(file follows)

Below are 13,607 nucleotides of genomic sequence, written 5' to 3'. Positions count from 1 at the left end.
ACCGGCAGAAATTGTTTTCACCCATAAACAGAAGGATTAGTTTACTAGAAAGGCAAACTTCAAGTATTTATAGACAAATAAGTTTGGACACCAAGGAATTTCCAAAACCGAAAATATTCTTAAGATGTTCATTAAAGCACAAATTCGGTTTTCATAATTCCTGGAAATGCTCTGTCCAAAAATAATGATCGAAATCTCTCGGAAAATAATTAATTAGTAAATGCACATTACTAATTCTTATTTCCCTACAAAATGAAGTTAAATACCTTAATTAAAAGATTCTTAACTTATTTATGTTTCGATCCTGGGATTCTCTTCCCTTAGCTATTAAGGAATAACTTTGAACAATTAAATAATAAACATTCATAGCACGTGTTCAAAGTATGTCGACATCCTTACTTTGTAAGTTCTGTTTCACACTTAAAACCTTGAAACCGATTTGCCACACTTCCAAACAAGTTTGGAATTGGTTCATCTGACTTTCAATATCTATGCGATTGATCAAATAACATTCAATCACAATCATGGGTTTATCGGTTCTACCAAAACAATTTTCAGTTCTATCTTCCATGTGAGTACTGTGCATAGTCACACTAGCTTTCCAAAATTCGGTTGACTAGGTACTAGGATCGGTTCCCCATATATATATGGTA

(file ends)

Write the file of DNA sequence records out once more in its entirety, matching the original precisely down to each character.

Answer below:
Below are 13,607 nucleotides of genomic sequence, written 5' to 3'. Positions count from 1 at the left end.
ACCGGCAGAAATTGTTTTCACCCATAAACAGAAGGATTAGTTTACTAGAAAGGCAAACTTCAAGTATTTATAGACAAATAAGTTTGGACACCAAGGAATTTCCAAAACCGAAAATATTCTTAAGATGTTCATTAAAGCACAAATTCGGTTTTCATAATTCCTGGAAATGCTCTGTCCAAAAATAATGATCGAAATCTCTCGGAAAATAATTAATTAGTAAATGCACATTACTAATTCTTATTTCCCTACAAAATGAAGTTAAATACCTTAATTAAAAGATTCTTAACTTATTTATGTTTCGATCCTGGGATTCTCTTCCCTTAGCTATTAAGGAATAACTTTGAACAATTAAATAATAAACATTCATAGCACGTGTTCAAAGTATGTCGACATCCTTACTTTGTAAGTTCTGTTTCACACTTAAAACCTTGAAACCGATTTGCCACACTTCCAAACAAGTTTGGAATTGGTTCATCTGACTTTCAATATCTATGCGATTGATCAAATAACATTCAATCACAATCATGGGTTTATCGGTTCTACCAAAACAATTTTCAGTTCTATCTTCCATGTGAGTACTGTGCATAGTCACACTAGCTTTCCAAAATTCGGTTGACTAGGTACTAGGATCGGTTCCCCATATATATATGGTA